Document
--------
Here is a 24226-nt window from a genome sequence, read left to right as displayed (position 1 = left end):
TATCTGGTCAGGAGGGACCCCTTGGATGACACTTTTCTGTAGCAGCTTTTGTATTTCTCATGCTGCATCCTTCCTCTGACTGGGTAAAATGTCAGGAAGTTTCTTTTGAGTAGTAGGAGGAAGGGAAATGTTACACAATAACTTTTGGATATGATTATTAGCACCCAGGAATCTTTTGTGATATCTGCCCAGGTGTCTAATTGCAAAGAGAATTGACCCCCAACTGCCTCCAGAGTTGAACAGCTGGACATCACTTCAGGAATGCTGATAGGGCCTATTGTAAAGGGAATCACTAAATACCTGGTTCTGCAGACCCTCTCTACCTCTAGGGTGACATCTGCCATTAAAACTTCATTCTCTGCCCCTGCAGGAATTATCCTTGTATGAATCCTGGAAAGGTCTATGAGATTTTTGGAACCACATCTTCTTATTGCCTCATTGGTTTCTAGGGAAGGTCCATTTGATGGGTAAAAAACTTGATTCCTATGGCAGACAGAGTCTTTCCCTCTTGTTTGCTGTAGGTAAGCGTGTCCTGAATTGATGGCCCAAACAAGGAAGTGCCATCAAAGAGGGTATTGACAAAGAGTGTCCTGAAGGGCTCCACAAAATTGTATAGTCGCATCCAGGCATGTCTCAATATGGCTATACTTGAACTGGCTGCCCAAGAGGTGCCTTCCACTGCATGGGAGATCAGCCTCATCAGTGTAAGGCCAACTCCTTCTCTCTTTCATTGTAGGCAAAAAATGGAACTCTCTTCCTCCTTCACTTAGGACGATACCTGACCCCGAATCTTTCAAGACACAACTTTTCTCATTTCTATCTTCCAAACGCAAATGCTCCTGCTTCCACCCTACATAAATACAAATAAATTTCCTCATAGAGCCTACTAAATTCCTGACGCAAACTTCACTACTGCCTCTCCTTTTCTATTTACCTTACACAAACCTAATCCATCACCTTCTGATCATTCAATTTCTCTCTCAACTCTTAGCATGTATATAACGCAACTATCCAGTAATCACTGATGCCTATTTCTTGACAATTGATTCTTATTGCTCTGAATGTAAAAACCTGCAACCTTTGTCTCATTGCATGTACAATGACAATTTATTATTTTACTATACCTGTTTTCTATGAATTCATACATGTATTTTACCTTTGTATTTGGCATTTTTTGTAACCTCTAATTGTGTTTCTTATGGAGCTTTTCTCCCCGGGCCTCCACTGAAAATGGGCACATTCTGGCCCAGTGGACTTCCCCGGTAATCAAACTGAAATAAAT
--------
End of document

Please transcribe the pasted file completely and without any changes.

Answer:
Here is a 24226-nt window from a genome sequence, read left to right as displayed (position 1 = left end):
TATCTGGTCAGGAGGGACCCCTTGGATGACACTTTTCTGTAGCAGCTTTTGTATTTCTCATGCTGCATCCTTCCTCTGACTGGGTAAAATGTCAGGAAGTTTCTTTTGAGTAGTAGGAGGAAGGGAAATGTTACACAATAACTTTTGGATATGATTATTAGCACCCAGGAATCTTTTGTGATATCTGCCCAGGTGTCTAATTGCAAAGAGAATTGACCCCCAACTGCCTCCAGAGTTGAACAGCTGGACATCACTTCAGGAATGCTGATAGGGCCTATTGTAAAGGGAATCACTAAATACCTGGTTCTGCAGACCCTCTCTACCTCTAGGGTGACATCTGCCATTAAAACTTCATTCTCTGCCCCTGCAGGAATTATCCTTGTATGAATCCTGGAAAGGTCTATGAGATTTTTGGAACCACATCTTCTTATTGCCTCATTGGTTTCTAGGGAAGGTCCATTTGATGGGTAAAAAACTTGATTCCTATGGCAGACAGAGTCTTTCCCTCTTGTTTGCTGTAGGTAAGCGTGTCCTGAATTGATGGCCCAAACAAGGAAGTGCCATCAAAGAGGGTATTGACAAAGAGTGTCCTGAAGGGCTCCACAAAATTGTATAGTCGCATCCAGGCATGTCTCAATATGGCTATACTTGAACTGGCTGCCCAAGAGGTGCCTTCCACTGCATGGGAGATCAGCCTCATCAGTGTAAGGCCAACTCCTTCTCTCTTTCATTGTAGGCAAAAAATGGAACTCTCTTCCTCCTTCACTTAGGACGATACCTGACCCCGAATCTTTCAAGACACAACTTTTCTCATTTCTATCTTCCAAACGCAAATGCTCCTGCTTCCACCCTACATAAATACAAATAAATTTCCTCATAGAGCCTACTAAATTCCTGACGCAAACTTCACTACTGCCTCTCCTTTTCTATTTACCTTACACAAACCTAATCCATCACCTTCTGATCATTCAATTTCTCTCTCAACTCTTAGCATGTATATAACGCAACTATCCAGTAATCACTGATGCCTATTTCTTGACAATTGATTCTTATTGCTCTGAATGTAAAAACCTGCAACCTTTGTCTCATTGCATGTACAATGACAATTTATTATTTTACTATACCTGTTTTCTATGAATTCATACATGTATTTTACCTTTGTATTTGGCATTTTTTGTAACCTCTAATTGTGTTTCTTATGGAGCTTTTCTCCCCGGGCCTCCACTGAAAATGGGCACATTCTGGCCCAGTGGACTTCCCCGGTAATCAAACTGAAATAAAT